Kindle Fire Will Not Buy Us Much

There is a post over at Volokh Conspiracy where the author Stewart Baker believes that the Kindle Fire users will ultimately be more secure because Amazon is acting as a big http proxy and by running everything through Amazon’s cloud it will reduce the risk of end point compromise.  Instead of relying on your own ability to protect your device, Amazon will do it for you assuming that they are more knowledgeable than you in information security related matters. I am not nearly as excited for the following reasons:

1.  Without physical security there is no security.  If one has physical access to a device it is quite possible to subvert for nefarious purposes.  Amazon cannot control that and if done well they will not be able to detect it.  Ask Apple about all those jail broken iPhones.  Additionally, many exploits rely on social engineering.  All the hardware in the world cannot stop you from making an error.

2.  A big filtering proxy in the cloud is just another filtering proxy.  At some point its pattern recognition systems will have false positives enough times that users will work overtime to get around them; that, or Amazon will have to loosen up the filtering.  One commenter pointed out correctly that AOL tried this before.

3. Amazon Fire will have its own broswer, which will have its own browser flaws and security problems.  That is inescapable.  Roll your own browser and you have to do your own code audits too, every change introduces new risks and possible regression errors.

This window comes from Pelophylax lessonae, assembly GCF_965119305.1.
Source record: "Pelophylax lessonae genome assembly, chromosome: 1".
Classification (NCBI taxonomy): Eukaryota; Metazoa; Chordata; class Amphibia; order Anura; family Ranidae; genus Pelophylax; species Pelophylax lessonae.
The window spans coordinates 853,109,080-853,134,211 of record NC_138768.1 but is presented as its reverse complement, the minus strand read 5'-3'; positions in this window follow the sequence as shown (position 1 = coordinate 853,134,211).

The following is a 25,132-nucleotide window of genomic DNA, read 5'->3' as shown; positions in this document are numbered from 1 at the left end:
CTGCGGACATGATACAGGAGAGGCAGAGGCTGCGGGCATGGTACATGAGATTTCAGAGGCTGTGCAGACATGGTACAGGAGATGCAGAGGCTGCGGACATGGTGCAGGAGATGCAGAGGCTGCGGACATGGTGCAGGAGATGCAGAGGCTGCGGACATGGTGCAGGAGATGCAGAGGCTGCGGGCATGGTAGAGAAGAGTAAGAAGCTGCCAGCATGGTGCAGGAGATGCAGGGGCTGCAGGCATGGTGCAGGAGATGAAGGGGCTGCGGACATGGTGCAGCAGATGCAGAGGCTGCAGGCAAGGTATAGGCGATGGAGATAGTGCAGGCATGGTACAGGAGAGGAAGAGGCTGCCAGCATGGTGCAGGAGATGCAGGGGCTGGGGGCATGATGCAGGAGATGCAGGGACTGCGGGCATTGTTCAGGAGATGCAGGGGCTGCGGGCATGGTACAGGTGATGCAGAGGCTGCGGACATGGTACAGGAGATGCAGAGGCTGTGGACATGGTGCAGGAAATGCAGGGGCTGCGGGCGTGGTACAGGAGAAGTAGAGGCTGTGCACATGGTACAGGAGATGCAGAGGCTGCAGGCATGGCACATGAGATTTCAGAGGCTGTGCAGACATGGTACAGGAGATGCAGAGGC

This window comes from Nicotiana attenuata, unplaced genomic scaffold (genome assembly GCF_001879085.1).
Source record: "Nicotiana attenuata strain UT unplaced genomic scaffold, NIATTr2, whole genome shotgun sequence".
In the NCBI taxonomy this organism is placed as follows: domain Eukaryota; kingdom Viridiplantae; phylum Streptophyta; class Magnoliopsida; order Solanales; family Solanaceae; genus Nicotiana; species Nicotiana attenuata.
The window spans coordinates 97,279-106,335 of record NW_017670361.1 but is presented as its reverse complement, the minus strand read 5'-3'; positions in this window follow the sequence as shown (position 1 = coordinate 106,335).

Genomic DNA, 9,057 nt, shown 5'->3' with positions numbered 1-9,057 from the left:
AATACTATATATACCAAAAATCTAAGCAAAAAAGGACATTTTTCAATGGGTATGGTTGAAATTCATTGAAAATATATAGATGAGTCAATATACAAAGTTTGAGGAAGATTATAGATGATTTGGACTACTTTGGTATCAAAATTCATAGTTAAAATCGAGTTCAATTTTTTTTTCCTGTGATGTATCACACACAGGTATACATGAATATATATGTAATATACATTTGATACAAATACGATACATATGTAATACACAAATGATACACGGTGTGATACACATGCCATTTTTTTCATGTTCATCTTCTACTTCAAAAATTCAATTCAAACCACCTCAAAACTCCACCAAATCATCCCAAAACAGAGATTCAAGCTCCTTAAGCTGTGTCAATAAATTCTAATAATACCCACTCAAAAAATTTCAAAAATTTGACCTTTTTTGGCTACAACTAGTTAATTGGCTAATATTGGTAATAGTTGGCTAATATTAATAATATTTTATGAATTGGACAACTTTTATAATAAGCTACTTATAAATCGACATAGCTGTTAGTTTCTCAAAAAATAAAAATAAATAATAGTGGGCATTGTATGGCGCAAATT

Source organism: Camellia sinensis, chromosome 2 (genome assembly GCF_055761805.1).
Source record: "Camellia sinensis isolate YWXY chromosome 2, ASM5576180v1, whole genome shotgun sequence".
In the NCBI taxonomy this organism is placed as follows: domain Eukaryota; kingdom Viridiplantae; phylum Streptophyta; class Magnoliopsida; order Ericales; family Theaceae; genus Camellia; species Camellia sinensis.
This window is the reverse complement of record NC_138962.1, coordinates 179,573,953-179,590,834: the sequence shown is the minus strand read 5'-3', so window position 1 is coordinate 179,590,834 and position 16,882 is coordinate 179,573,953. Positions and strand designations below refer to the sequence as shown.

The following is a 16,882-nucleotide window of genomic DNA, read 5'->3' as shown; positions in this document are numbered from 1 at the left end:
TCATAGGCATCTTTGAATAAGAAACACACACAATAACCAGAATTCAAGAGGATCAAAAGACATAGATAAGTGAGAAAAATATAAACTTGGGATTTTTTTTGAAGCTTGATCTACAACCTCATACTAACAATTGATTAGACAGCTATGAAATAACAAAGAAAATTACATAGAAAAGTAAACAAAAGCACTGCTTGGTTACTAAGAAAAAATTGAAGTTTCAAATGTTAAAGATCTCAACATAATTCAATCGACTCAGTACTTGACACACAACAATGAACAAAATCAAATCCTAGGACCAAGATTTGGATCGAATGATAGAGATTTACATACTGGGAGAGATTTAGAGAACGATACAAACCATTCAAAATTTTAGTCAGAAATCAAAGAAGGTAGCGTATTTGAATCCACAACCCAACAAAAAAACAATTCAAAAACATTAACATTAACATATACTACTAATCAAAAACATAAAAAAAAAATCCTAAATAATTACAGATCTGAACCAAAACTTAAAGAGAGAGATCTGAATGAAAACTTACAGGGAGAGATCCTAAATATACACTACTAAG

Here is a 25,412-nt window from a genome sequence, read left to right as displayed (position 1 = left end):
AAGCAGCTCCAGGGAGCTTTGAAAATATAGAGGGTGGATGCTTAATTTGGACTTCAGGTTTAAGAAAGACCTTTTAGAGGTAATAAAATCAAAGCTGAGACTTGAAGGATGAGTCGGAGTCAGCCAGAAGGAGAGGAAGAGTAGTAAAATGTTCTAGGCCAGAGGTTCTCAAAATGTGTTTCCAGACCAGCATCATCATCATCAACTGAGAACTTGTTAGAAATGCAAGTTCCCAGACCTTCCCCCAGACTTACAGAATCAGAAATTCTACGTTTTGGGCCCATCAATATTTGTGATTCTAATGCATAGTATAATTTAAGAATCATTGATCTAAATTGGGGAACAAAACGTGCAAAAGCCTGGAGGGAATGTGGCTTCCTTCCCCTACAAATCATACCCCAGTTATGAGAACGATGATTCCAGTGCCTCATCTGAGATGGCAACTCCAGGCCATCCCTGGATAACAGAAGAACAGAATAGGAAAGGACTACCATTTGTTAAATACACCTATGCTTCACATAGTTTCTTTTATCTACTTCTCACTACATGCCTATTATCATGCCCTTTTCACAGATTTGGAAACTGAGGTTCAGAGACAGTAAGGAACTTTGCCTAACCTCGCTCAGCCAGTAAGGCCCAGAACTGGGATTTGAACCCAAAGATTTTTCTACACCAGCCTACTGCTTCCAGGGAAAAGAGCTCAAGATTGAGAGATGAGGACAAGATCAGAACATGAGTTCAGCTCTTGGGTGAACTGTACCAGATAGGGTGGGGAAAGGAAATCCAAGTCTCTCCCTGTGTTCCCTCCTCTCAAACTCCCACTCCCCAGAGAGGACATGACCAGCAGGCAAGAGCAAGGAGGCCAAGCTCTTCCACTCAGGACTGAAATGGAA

4.  Risk will be more non-linear.  We may have fewer security problems but the impact of one will be far more severe.  A heavily defended system is always complex and when a complex systems goes down it is frequently catastrophic in consequence.

5.  Security is expensive.  The more complex the system the higher the cost to defend it.  Security is frequently one of the first areas relaxed when costs are creeping up.  This is normally followed by a security failure of some kind, the firing of the security personnel, an increase in security spending on technological solutions and a return to the beginning.  Think of this as the security personnel scapegoating life cycle.  Amazon will not be immune.

In the end, the entire Amazon Kindle Fire ecosystem is just another system requiring defending with the same kinds of problems as other systems.  I do not share the author’s optimism.